Orange County has long been perceived as having a higher percentage of anti-Semitism than other parts of California. The truth, as usual, is a bit more complicated. As seen in this 1921 editorial in the Santa Ana Register (today’s Orange County Register), there were individuals in positions of authority here that opposed anti-Semitism, and actively called it out as un-American. It’s interesting to note that, while the editor specifically mentions Henry Ford as one of the leaders of the growing anti-Semitic movement in the 1920s, he writes that Ford is “well-meaning but mistaken.” He couldn’t grasp that a well-respected American businessman would intentionally spread hate. He then goes on to state that “they [the Jews] happen to be a little more energetic and persevering than most of the other races” and that “this country is no place for such persecution.” So, while there were indeed neighborhoods where Jews couldn’t purchase homes, or clubs they weren’t allowed to join, it’s important to remember that there were those who stood up and spoke out.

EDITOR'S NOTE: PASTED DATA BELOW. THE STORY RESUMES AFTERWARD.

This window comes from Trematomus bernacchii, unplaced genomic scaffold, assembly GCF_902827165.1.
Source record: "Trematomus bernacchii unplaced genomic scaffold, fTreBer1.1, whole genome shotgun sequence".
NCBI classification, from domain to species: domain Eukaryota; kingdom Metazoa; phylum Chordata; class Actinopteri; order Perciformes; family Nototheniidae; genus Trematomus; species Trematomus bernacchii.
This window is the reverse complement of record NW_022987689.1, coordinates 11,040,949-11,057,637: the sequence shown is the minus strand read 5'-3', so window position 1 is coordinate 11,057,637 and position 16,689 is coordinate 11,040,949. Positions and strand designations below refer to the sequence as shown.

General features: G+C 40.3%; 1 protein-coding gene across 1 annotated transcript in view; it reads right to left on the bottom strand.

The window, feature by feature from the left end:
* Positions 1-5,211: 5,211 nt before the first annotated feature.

Dalia Taft, archivist of the Orange County Jewish Historical Society – a Connect 2 People Initiative of Jewish Federation & Family Services – highlights images from the archives every month. For more information, please visit www.jewishorangecounty.org/historical. You can also contact Dalia at firstname.lastname@example.org or at (949) 435-3484, ext. 167.